Updated: 3/27/2007 4:34 PM
By: Tim Boyum
RALEIGH -- Executions remain at a standstill in North Carolina and it appears that won't change any time soon.
Currently the future of the death penalty lies in the hands of a Wake County judge, but lawmakers continue to debate the issue as well.
Republicans feel it's time for lawmakers to step in and continue executions.
"That's what you have to do as a legislator," House Minority Leader Paul Stam said. "There's a time to be emotional and a time to act in accordance with facts and justice."
Bills filed by Republicans in both chambers would protect doctors from any medical board punishment.
Executions have been on hold since January. Five are currently stayed. The issue stems from a dispute involving a doctor's participation. The state medical board now forbids doctors from taking part in executions but a federal judge requires it.
All sides are now waiting for the judge who stopped executions to resolve the issue but others want lawmakers to get involved.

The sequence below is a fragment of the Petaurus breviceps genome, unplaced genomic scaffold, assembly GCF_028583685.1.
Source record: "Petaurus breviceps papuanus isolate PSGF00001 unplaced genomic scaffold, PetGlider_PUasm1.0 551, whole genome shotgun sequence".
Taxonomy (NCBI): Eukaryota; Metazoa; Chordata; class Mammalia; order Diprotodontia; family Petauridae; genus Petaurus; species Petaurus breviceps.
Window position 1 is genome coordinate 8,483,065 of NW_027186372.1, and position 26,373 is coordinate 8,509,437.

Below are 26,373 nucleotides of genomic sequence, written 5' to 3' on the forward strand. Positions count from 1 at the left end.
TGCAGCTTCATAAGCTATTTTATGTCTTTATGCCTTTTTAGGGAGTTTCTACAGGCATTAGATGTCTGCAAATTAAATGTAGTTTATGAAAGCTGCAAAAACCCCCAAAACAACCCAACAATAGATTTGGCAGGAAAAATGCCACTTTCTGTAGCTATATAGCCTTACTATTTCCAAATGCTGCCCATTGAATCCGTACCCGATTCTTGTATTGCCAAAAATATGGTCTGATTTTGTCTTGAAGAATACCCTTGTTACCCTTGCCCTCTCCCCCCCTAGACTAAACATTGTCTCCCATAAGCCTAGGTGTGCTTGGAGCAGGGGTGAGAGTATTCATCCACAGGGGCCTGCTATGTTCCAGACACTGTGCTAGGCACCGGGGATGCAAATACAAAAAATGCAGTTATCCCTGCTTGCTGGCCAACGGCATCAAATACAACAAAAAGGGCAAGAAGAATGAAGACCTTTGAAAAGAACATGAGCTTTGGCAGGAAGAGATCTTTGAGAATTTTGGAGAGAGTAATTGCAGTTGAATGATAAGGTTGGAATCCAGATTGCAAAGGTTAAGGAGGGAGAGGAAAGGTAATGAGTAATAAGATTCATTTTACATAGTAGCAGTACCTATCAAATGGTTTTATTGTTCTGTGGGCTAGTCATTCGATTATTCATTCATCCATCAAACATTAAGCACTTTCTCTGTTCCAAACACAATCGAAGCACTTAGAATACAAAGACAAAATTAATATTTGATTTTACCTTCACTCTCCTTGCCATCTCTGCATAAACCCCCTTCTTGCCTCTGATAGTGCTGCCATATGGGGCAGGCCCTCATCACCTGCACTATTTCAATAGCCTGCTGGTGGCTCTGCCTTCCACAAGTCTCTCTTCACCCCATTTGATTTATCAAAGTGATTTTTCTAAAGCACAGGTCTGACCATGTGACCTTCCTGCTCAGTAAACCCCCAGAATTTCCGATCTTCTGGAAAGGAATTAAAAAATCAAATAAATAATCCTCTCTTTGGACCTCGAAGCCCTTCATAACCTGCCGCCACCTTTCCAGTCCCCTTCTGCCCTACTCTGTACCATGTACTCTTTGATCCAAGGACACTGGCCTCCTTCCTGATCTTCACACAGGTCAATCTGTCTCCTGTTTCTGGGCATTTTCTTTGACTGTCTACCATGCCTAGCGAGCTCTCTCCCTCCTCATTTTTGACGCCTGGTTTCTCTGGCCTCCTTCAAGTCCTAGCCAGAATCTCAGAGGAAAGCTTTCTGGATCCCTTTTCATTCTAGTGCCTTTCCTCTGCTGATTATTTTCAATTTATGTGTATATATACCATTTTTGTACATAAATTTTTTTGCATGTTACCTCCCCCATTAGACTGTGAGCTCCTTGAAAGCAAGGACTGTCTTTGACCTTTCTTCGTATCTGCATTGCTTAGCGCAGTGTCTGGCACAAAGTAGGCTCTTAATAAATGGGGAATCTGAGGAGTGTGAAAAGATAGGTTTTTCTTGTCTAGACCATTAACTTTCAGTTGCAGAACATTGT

"At this point since we haven't heard back from the governor or any other individuals we wrote to, we're not sure exactly what they're going to do but at this point what we're pointing out is they've done nothing and we think it's time for the General Assembly to act on this issue," Senate Minority Leader Phil Berger said.
But other lawmakers are asking the governor to stop executions for two years or more.
"This is an issue that's much bigger than the lethal injection," Sen. Ellie Kinnaird (D-Orange) said. "It's on a different public policy level and one that's looked at very carefully."
So far the judge has not set a court date and with appeals it could be months before the issue is resolved.